2. Yes, that was a pivotal play for sure. And props to the team for staying poised and scoring twice in a row following this play. That does show resilience and they should be applauded for it. The Redskins are not good enough anyway to claim that they "should" beat any team. Every game is going to be a dog fight and the one that that will give us a chance is the defense keeping it close. We should be prepared for 12 more close games... It's also worth noting that many very good teams were upset this week, so the mantra "any given Sunday" remains alive and well in the NFL. I'm thinking about cases like Kansas City losing to a Pittsburgh team that many were starting to write off, Atlanta dropping their game to Miami, and Denver getting their doors blown off by the Giants. So, to your point, you can't take for granted that you will even beat these teams for sure. San Fran, while 0-6, has played 6 games within 3 points, so it's not really fair IMO to put them in the "Cleveland bad" category. Shanny, Jr. does have them playing hard and I think they may be building a good thing there. My real worries for the team are not related to the final score but to other things, some of which relate to their play and some of which relate to issues somewhat "beyond their control." Biggest worry is the mounting injuries. On defense, it seem like just as we've solidified the secondary, they are wracked with injuries. Young guys like Nicholson, Fuller, Moreu, Hosby, etc. have done an awesome job stepping up and big time props to the defensive coaches for getting them ready. Still, I don't like the prospect of going against Wentz with both Normal and Breeland out...that is a fairly steep hill to climb. Meanwhile, I agree with the comments on Allen. Gruden does talk highly of Lanier, who will probably get most snaps in Allen's absence...let's hope he can fill in adequately. On the offensive side of the ball, I know Kelley is not a world beater, but I think our offense really misses him. Before he went out, we were building a team around tough, hard nosed defense and power running, with Cousins only needing to throw to support that. And I think that IS the way for the Redskins to thrive. Cousins is good, not great, and when we can't get production from Perine, and when Thompson is not a 25 carry guy, then that leaves us in a position where we have to throw more than we want. My observation of Cousins is that is good but not the guy that will carry you. That may have been good enough vs. San Fran but we have Philly and Dallas coming up and we're going to need more ground production. Honestly, I think our main need this offseason from an offensive perspective is not QB or WR, it's RB. Look at what all the great rookie RBs have done this year, like Hunt, Cook, Fournette, etc. Even in a pass happy league, it makes a big difference. Just MO. I do think we have a chance vs. Philly but it would be good to either get Breeland or Norman back and Kelley. Not sure if that'll happen, but it's still early in the week so I'm hoping for the best...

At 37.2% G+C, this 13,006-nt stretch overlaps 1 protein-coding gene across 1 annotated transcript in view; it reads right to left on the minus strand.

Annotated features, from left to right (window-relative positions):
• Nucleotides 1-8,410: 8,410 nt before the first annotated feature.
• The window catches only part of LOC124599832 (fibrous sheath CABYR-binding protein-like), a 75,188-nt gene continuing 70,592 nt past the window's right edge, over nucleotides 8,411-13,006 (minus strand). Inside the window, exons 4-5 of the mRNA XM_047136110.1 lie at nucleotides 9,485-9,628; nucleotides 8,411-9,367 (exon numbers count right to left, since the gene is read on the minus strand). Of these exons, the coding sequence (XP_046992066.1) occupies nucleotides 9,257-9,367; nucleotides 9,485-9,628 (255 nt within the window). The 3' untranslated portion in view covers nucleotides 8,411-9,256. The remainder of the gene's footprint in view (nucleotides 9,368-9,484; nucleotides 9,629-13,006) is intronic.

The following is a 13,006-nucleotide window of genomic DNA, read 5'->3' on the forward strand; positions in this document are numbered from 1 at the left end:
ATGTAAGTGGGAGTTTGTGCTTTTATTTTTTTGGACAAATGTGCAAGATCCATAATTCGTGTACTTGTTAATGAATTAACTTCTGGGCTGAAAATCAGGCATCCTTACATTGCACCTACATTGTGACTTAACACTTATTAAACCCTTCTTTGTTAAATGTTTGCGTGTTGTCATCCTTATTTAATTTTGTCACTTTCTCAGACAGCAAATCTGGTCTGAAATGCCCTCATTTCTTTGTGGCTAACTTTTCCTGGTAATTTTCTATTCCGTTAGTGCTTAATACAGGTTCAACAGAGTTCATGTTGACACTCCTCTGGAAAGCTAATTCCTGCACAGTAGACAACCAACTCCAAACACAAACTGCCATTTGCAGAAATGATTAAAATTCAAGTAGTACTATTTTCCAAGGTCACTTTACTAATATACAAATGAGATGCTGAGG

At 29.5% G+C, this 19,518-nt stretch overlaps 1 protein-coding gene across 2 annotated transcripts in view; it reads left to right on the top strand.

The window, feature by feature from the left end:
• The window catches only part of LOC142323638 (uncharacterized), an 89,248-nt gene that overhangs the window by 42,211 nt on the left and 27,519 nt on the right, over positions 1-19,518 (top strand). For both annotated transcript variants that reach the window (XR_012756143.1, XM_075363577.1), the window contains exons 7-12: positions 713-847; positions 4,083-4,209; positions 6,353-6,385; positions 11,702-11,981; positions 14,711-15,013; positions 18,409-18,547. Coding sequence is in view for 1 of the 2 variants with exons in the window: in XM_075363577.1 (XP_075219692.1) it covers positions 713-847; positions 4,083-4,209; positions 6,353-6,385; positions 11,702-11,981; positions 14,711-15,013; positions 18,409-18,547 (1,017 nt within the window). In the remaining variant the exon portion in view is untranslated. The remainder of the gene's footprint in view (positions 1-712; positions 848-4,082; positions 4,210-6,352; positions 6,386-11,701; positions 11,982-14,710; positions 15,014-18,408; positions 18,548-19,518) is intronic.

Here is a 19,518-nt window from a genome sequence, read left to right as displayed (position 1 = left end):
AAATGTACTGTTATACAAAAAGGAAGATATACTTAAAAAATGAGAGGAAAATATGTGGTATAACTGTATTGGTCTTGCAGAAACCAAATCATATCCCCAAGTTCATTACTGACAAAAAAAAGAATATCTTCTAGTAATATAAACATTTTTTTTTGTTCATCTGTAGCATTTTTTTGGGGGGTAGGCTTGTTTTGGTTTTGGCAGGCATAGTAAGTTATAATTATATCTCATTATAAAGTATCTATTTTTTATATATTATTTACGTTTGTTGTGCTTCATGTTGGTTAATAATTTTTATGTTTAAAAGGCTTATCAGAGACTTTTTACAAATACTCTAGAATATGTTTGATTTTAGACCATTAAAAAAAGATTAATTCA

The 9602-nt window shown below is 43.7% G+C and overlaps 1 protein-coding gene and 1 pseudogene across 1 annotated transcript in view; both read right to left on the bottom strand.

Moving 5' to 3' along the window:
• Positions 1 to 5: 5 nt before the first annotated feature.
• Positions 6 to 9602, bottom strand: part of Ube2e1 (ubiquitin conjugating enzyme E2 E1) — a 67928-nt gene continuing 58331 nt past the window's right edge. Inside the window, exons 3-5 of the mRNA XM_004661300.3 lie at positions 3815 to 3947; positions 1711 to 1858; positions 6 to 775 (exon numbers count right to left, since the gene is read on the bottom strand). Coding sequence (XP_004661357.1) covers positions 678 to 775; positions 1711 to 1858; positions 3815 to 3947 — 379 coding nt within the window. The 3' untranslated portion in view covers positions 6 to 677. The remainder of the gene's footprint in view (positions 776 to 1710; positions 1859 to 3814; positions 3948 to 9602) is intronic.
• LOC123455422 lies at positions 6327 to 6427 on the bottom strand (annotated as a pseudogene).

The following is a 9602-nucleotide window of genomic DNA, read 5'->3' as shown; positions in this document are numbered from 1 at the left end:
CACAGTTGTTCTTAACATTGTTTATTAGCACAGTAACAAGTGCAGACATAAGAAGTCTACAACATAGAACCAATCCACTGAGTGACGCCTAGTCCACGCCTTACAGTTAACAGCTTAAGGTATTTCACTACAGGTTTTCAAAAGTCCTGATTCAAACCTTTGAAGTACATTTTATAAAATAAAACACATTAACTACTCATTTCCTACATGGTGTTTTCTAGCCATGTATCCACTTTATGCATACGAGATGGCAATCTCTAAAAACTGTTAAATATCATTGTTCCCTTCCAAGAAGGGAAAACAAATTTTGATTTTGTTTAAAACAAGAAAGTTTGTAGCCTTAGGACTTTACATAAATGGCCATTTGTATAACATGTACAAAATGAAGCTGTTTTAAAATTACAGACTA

3. Blast from the past. Read this article from 1997 and then reflect on what actually happened... http://www.washingtonpost.com/wp-srv/sports/redskins/longterm/cooke/articles/future7.htm Stable Future for Redskins Is Cooke's Legacy By Bill Brubaker Washington Post Staff Writer Monday, April 7, 1997; Page C1 As recently as Saturday, Jack Kent Cooke was on the phone, working to secure the future of his most beloved possession, the Washington Redskins. "I talked to him three times," said Gerard Evans, the lawyer and lobbyist who has been assisting Cooke with his 78,000-seat stadium project in Prince George's County. "There was a final bill in the [Maryland] general assembly [that passed Saturday] to allow a liquor license for seven days a week. He was very happy." Cooke's death yesterday signals the end of an era in the Washington sports world. But it should have little immediate impact on the Redskins because Cooke's son, John Kent Cooke, has been running the club's day-to-day operations since 1981 and, in recent weeks, Jack Kent Cooke took decisive steps to stabilize the club's future. On March 4, Jack Kent Cooke gave his coach, Norv Turner, a vote of confidence by extending his contract for three years, through the 2001 season. "I think Mr. Cooke has sent a message that we're going to have continuity," Turner said at the time. Cooke said he had never met "a more talented coach and motivator of men than Norv." A week later, Cooke extended the contract of Redskins General Manager Charlie Casserly through the 2000 season. "With the tandem of Charles and the finest head football coach in the league, I am convinced that the Redskins are ready to embark on an era of unsurpassed victories and championships," Cooke said. Though the structure of Pro Football, Inc. — the Redskins' corporate name — should not change significantly, John Cooke will likely take on broader responsibilities, overseeing the franchise as sole owner of Jack Kent Cooke, Inc., which controls Pro Football, Inc. For 16 years, John Cooke has been the Redskins' executive vice president. As for the new stadium in Landover, scheduled to open this fall, "There is no question that this will get built no matter what," Evans said yesterday. "Once the final approvals were made, I think the thing was on its way. ... It will get built on time and on budget. I think over 70 percent [of the construction] is finished." John Kent Cooke, 55, has spent most of his adult life working for his father's sports and cable TV companies. In recent months, John Cooke has told associates he intends to keep the team in the family and maintain control of the day-to-day operations. The seemingly smooth transition from father to son should come as no surprise. In a 1995 interview with the TNT cable network, Jack Kent Cooke said he expected to still be running the Redskins in 10 or 15 years, but that in 20 years, "I imagine my son, John, will be running them and, subsequently, my grandson, John Jr., will be running them." Today, John Jr. is the Redskins' director of stadium operations/club promotions. Contacted at his father's home, John Cooke Jr. said yesterday he and his father would not be available for an interview. John Kent Cooke was groomed as a sports team executive in the 1960s, working as ticket sales director of the NBA's Los Angeles Lakers and the NHL's Los Angeles Kings, which his father owned. When Jack Kent Cooke headed to Washington in 1979, John Cooke and his family followed, purchasing an estate at Byrnley Farms, a short drive from his father's spread in Middleburg, in the heart of Virginia's hunt country. At Redskin Park, John Cooke's job has been to make a multitude of non-football decisions — some big, some minuscule. An avid sailor who now lives in Georgetown, John Cooke keeps track of budgets and contract talks, for example, as well as negotiating radio network rights fees. He also has represented his father at NFL owners' meetings for more than a decade. "I'm a very lucky fellow. . . . I don't think there is anybody alive who is more knowledgeable of professional sports in the country ... than my father," John Cooke said in a 1984 interview. "To be his son and to be as close to him as I am ... is very much like the painter learning under the master. ... [Someday] I want my father to see that these years that I have spent with him have not been wasted, that I have paid attention and that I've learned my lessons well." Even as his health deteriorated over the past year (he had trouble walking and even grasping a pen) Jack Kent Cooke had the final word on major Redskins decisions. But in recent years, as Cooke devoted more time to the stadium project and maintaining his own health, John Cooke has assumed wider authority over the club's day-to-day operations. Jack Kent Cooke hasn't been to Redskin Park in several months and didn't attend the team's final two home games at RFK Stadium last season. With the Redskins poised to move into their new stadium, the franchise should get a flow of revenue it never had in the past. Evans, the lawyer/lobbyist, said John Cooke has been "very much involved" in the stadium project's details. "He was out there [at the construction site] all the time," Evans said. Still, people close to the Redskins — and throughout the sports industry — agree that no one can replace Jack Kent Cooke. "His personal imprint was everywhere on the stadium," Evans said. "He picked the kind of trees [to be planted outside the stadium]. He loved evergreen trees" because "he said there should be green around the stadium all the time and he wouldn't have to clean up" fallen leaves. On Saturday, Evans said, Cooke jokingly warned him of the consequences he would face if the Maryland general assembly did not grant the Redskins that seven-days-a-week liquor license. "He told me that if we didn't get a license, I'd be hawking peanuts at his new stadium," Evans said, several hours after Cooke's death. Staff writers Thomas Heath, Richard Justice and Dave Sell contributed to this report. © Copyright 1997 The Washington Post Company